Many moons ago when I was exploring Mediterranean cuisine I fell in love with fattoush, the Northern Lebanese salad, essentially made up of greens, parsley, mint, green onions or chives, cucumbers and tomatoes, tossed in a lemony olive=oil vinaigrette, and served garnished with toasted pita generously sprinkled with sumac powder. The earthy, sour flavour of the sumac really defined this salad for me, and from that day sumac was permanently added to my spice collection.
This indigenous spice is native to western Asia, the Arab peninsula and the Mediterranean. The sumac berry, when harvested, is dried and ground, resulting in a deep wine-coloured powder which is used extensively in the cooking of the eastern Mediterranean countries. The colour is so intense that it leaves its tell-tale colour wherever it touches.
Sumac powder is also one of the main ingredients in zaatar, a Middle Eastern and Mediterranean spice staple. It is most loved from Palestine to Israel and across the shores of Syria, Jordan and Egypt. This spice mix is a blend of dried sumac berries, toasted sesame seeds and dried green native thyme. The resulting flavour is tart, herbal and nutty.
With the explosion of ethnic foods in recent times zaatar has become a mainstream spice, easily so because it lends such big delightful flavours to breads, eggs, meats, legumes, vegetables, dips and salads, pretty much across the board of savoury foods. It’s one of those spices that can brighten the flavour of any Mediterranean-inspired dish. It’s available ready mixed at your closest Mediterranean/Lebanese food shop and has also gained a place next to the sumac in my spice collection – and it should be in yours as well!
1 tbs instant yeast
4½ cups all-purpose flour
1¼ tsp salt
1 cup hot water (120F)
1 cup hot milk
¼ cup olive oil
salt to sprinkle
olive oil to sprinkle
2 tbs zaatar to garnish
In a work bowl, combine 2 cups flour, yeast, salt, add hot water, milk and olive oil.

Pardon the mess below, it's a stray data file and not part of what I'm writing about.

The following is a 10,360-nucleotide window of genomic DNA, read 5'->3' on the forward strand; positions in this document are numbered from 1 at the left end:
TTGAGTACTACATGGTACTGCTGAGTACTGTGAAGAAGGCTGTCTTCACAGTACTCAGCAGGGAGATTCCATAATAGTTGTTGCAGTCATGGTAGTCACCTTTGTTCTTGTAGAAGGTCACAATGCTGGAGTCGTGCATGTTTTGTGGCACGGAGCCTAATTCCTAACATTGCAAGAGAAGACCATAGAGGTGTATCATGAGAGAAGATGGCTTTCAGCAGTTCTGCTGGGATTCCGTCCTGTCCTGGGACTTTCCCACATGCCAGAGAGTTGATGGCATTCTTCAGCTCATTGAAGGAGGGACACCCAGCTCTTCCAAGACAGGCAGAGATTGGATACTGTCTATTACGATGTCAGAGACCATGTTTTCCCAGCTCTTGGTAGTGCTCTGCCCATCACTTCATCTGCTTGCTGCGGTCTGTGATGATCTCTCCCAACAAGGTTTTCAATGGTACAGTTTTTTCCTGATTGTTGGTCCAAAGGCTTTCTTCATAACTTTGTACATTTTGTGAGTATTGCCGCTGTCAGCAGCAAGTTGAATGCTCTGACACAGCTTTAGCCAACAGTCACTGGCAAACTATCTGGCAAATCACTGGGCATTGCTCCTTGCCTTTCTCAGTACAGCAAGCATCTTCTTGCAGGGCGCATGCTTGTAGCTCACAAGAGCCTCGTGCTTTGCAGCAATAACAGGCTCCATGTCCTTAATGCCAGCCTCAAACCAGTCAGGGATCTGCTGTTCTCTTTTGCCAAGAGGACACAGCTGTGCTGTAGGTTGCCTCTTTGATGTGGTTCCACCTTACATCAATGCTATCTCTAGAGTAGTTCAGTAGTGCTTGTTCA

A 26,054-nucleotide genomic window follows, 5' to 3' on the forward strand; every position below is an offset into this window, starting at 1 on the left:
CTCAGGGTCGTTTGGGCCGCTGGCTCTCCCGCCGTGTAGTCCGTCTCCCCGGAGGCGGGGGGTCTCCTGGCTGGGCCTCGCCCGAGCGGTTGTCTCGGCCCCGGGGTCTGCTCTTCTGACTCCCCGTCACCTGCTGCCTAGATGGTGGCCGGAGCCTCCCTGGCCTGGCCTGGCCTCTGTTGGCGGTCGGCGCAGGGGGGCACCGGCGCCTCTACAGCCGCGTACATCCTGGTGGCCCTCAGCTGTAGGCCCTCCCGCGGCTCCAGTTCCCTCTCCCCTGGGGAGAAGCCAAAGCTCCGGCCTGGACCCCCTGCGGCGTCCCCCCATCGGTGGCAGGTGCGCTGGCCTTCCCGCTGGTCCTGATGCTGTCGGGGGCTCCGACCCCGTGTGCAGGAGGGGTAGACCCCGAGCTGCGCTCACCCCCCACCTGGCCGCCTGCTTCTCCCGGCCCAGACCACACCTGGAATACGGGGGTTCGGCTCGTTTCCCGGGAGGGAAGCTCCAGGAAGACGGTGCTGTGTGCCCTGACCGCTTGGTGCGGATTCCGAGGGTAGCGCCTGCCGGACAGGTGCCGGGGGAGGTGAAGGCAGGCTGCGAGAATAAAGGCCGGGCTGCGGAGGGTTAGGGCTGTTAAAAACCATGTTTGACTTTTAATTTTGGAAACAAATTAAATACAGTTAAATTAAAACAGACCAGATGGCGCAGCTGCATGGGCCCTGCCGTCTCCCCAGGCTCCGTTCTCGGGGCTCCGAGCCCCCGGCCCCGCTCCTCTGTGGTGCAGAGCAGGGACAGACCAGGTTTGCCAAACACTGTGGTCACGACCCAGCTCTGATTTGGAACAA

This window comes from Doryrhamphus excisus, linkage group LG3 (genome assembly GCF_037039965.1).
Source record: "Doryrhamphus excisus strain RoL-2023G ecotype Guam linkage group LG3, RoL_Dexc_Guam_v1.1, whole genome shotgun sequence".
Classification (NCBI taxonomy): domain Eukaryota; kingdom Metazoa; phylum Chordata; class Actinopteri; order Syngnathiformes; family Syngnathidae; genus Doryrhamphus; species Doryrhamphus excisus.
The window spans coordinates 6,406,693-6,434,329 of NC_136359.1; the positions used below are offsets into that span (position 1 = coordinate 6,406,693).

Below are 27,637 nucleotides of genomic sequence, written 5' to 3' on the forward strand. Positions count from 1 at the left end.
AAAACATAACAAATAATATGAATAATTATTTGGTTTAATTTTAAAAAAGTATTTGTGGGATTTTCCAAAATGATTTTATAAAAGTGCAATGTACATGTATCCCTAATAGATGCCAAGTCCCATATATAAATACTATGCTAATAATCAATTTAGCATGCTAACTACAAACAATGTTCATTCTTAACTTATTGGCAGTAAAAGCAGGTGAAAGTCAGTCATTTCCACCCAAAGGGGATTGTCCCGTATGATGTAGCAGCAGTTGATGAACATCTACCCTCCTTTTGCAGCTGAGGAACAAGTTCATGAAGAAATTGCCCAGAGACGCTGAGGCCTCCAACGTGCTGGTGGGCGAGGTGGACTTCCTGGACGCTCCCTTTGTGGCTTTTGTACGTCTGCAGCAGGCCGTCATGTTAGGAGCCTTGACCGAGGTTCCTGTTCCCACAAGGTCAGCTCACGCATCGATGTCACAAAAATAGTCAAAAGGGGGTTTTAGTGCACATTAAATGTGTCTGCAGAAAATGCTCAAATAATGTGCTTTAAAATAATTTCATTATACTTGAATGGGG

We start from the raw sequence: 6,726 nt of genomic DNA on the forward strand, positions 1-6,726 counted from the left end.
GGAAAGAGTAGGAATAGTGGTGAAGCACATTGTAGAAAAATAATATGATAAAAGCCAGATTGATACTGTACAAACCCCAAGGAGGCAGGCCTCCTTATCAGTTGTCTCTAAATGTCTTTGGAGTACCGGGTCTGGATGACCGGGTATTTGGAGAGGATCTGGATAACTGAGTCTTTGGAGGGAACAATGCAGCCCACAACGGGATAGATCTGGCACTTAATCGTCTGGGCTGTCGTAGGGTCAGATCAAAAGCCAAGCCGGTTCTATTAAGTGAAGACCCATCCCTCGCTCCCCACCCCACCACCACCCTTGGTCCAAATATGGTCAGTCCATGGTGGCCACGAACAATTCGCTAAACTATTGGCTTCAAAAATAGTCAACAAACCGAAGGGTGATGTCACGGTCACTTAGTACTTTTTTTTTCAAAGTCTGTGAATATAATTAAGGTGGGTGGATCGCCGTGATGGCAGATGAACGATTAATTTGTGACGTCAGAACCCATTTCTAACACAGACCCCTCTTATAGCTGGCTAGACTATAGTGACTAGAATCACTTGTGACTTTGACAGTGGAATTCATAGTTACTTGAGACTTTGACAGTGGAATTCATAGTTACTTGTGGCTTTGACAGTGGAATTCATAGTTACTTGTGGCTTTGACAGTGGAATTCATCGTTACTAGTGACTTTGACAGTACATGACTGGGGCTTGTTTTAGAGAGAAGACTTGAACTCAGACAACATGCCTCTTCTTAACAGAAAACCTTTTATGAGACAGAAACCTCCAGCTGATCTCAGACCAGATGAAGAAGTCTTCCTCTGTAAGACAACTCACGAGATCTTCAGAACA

Stir in rosemary.
Mix well with a wooden spoon, add the remaining flour ½ cup at a time until a soft dough just clears the side of the bowl is formed.
The dough will be sticky and soft.
Oil dough and cover, let rest until it has risen to twice its size, about 45 minutes to 60 minutes.
Preheat oven to 400 F
Oil a baking sheet. and spread dough onto sheet.
Let rest for 10 minutes, then using your fingertips dimple dough all over, drizzle with a little olive oil, sprinkle with zaatar and salt.
Bake for 20 to 25 minutes until golden and bread springs back when pressed.
Remove and cool.
Makes one large flatbread 17 by 11 inches
Zataar crusted leg of lamb
4 lb leg of lamb
2 tbs Dijon mustard
8 cloves garlic minced
4 tbs red wine vinegar
2 tsp coarsely-cracked black pepper
4 tbs zaatar
2 tbs olive oil
2 tsp salt
Combine mustard, garlic, vinegar, pepper, zaatar and olive oil.
Rub marinade over lamb, cover and refrigerate overnight.
Before roasting remove lamb from refrigerator, bring to room temperature, rub salt over lamb.
Preheat oven to 375F and roast lamb for 1 to 1½ hours or until done.
Lamb is usually at its best when a meat thermometer inserted in the thickest part registers 140F
Allow roast to rest for 15 mins before carving.
Serves 8 to 10
Zataar roasted chicken
1 4-lb chicken cut into half
2 tbs olive oil
2 tbs unflavoured yoghurt
2 tbs fresh lime juice
4 cloves garlic, minced
½ tsp allspice powder
1 tsp cinnamon powder
1 tsp freshly-ground black pepper
2 tbs zaatar
2 tbs olive oil
The night before marinate chicken in olive oil, yoghurt, lime juice, garlic, allspice and cinnamon powders.
Next morning preheat oven to 400F on roast option, remove chicken from marinade, place on lined baking tray, breast side up, sprinkle with zaatar and olive oil, additional salt may be added.
Roast for 30 to 40 minutes until golden, cooked and fragrant.